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Professional behaviour framework: protocol

Professional behaviour framework: protocol (4:24)
Hello everyone. My name is Simon. I’m a Master student in the study of pharmacy and have been working with Nestor support for the past two years, helping university teachers and students with digital examinations in the online learning environment. In this video, I will discuss the elements of professional framework that are related to protocols. Protocols, in a strict sense, are a set of written and unwritten codes of conduct, organisation culture, or way of working. Protocols are related to three parts in the professional framework. One– proper response. Two– procedures. And three– task distribution. When you apply the framework in a correct way, a proper response will be the result.
A proper response is a combination between left and right triangle of the framework. Communication in line with expectation management on the left, combines with procedures and cost distribution on the right. Jon explained the left triangle about control in the previous video. I will now discuss the two remaining parts– procedures and task distribution. Let’s starts with an example. You work at the support desk and a student comes over with the question. He or she asks you how the exam enrollment procedures is organized at the faculty. You should tell the student the procedure, and ask if everything is clear, and if he or she understood your answer. So, you combined communication with expectation management, and with the procedure parts of the framework.
If the same student also wants to request an exemption for this exam, you should direct the student to one of your colleagues, since you do not have a say about this, following the task distribution and procedures of the exam committees. So procedures are in place to standardise reactions and outcomes. Let me provide you with another example. A friend of mine works at the student administration of the faculty. The student administration department is responsible for all administrative processes, and contacts with students about, for instance, enrollments, tuition fees, study advice, exams, or schedules. My friend closely works together with the exam committees, and has to think about all rights and obligations of students.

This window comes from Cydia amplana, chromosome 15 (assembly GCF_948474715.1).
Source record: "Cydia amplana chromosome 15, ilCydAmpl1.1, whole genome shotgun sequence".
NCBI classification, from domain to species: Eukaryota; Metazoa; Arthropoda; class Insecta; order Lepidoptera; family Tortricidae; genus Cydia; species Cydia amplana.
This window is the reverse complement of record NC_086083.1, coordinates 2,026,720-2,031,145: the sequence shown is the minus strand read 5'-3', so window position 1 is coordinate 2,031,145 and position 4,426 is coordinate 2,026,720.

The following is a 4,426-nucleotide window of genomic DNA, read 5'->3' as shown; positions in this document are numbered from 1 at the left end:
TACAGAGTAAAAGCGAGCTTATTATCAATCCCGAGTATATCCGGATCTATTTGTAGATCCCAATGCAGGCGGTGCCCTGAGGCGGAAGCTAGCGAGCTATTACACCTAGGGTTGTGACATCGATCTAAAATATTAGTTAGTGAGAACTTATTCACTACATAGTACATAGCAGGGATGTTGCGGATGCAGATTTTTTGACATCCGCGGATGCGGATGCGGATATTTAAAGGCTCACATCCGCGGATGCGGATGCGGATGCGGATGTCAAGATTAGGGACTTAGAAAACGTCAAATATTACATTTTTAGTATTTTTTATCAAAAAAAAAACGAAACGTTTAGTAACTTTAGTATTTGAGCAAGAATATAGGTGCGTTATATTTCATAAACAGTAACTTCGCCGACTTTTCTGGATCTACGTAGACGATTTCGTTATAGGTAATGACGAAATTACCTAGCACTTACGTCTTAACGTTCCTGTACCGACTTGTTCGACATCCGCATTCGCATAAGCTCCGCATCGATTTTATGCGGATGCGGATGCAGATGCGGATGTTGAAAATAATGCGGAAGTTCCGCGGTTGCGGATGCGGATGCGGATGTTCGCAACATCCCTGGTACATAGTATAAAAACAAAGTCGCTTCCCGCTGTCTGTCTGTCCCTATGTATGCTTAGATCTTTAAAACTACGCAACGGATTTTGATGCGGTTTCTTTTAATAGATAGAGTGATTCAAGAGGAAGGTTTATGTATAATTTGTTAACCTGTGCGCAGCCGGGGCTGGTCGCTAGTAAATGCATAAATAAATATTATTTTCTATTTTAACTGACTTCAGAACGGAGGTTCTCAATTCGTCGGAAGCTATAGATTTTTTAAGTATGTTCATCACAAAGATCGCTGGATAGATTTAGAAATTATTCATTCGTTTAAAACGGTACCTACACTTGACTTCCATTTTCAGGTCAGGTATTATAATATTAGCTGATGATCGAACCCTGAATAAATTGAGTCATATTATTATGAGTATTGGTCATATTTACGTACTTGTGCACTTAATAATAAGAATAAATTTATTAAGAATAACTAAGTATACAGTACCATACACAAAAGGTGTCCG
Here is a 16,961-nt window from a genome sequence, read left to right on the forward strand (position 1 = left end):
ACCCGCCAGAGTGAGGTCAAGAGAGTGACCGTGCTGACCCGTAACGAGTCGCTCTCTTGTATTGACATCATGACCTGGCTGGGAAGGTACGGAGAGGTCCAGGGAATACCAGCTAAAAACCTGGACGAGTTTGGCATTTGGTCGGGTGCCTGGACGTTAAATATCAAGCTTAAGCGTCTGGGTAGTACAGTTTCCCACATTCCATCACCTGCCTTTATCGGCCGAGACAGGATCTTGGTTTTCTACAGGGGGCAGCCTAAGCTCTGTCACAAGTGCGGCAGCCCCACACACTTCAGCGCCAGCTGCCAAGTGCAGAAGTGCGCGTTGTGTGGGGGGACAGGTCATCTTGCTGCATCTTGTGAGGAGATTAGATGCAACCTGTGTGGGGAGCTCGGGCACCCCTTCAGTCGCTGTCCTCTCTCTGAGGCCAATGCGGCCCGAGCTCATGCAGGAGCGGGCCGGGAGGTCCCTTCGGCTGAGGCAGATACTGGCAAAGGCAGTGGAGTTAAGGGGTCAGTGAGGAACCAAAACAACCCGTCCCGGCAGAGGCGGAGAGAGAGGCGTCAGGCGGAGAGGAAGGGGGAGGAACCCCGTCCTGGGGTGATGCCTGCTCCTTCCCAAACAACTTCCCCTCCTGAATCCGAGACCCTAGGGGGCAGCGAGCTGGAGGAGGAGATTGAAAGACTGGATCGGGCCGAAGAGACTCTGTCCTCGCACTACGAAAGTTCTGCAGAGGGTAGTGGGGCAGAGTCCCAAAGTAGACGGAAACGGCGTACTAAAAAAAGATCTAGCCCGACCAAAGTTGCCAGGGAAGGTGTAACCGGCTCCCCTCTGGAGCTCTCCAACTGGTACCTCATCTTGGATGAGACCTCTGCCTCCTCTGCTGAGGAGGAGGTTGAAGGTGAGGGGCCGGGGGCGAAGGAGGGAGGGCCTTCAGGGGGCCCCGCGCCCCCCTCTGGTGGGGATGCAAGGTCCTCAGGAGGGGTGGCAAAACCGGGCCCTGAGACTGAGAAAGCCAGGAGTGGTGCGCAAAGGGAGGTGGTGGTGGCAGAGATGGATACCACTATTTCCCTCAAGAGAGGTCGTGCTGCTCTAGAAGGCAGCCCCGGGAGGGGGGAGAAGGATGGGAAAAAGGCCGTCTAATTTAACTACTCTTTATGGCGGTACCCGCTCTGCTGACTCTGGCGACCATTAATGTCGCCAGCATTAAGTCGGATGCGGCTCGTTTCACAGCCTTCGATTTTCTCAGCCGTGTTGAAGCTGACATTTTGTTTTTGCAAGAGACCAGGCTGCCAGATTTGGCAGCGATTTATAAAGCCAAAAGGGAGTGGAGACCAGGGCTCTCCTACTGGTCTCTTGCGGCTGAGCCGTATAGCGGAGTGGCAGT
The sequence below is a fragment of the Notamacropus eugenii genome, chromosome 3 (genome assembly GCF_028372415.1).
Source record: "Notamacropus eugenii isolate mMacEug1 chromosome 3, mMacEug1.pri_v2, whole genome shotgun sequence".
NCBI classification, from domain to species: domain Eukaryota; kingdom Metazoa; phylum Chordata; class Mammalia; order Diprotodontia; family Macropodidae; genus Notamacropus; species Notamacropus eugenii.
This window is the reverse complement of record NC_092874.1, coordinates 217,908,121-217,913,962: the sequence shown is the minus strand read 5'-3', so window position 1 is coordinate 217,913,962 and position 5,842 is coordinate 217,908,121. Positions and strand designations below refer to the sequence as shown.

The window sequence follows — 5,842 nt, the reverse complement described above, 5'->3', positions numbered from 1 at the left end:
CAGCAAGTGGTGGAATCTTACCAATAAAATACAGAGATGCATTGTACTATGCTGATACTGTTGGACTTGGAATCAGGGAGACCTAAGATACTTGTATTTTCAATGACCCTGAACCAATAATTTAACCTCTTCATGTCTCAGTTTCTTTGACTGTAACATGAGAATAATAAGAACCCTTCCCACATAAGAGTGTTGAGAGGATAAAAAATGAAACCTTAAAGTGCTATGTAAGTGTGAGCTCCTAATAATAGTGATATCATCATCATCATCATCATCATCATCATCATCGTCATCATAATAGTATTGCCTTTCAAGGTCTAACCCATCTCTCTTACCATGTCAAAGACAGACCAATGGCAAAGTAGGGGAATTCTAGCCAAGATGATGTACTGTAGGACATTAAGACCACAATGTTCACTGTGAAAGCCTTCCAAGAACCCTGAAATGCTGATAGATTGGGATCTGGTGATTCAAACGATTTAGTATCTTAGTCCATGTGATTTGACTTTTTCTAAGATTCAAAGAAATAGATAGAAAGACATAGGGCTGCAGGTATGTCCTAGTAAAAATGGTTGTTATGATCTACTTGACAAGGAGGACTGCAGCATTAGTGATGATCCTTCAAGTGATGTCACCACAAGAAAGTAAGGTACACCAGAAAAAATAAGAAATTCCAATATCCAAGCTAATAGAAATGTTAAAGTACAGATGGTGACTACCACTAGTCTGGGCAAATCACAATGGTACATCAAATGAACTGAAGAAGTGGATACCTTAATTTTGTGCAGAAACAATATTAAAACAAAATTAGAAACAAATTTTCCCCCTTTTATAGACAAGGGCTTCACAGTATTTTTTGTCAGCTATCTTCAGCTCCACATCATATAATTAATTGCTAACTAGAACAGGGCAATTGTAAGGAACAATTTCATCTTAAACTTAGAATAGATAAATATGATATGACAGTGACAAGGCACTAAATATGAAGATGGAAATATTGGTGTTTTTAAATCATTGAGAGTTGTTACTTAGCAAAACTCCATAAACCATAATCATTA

Every request of the students should be processed by following standardised procedures, and mistakes can have a large influence on the situation of the student. For example, he or she might not be able to participate in an exam in a given semester, and the department has a very formal way of organising the work. A standardised reaction is very important in the example of my friend, since student A should always receive the same message and follow the same procedure as student B. Procedures can also help organisations quickly handle stressful situations. Procedures will be followed then, in order to ensure a standardised reactions from the target group. For example, in the public buildings of the Netherlands,
they tested alarm every first Monday of the month at 12:00.
Everyone knows this, so nobody evacuates the building at that moment. Another example I can think of, is when we have a server problem during a digital examination. We have an emergency procedure ready to print the exam on paper. Task distribution will be different in every department, university, or organisation. Regarding our student administration, think about the following question– Whose task is it to exempt the student from the exam? And when you’re a student assistant to teaching duties, your tasks consist mainly of facilitating small group teaching sessions, and not of providing a lecture to a big group or writing exams.
The task distribution also relates to your circle of influence, because the situation is sometimes part of your circle of concern, but not of your circle of influence. This could be the case when it is not your task to handle or solve a given situation. Think back to the example of my friend who referred the students who want an exemption from an exam to colleagues. We have now explained our professional framework. In the next step, you will discussion your own examples of professional behaviour, and I hope that you can link these examples to parts of the professional framework.

In this video, Simon will explain the “protocol” part of the professional behaviour framework about procedures and task distribution.

View Simon’s profile on FutureLearn.

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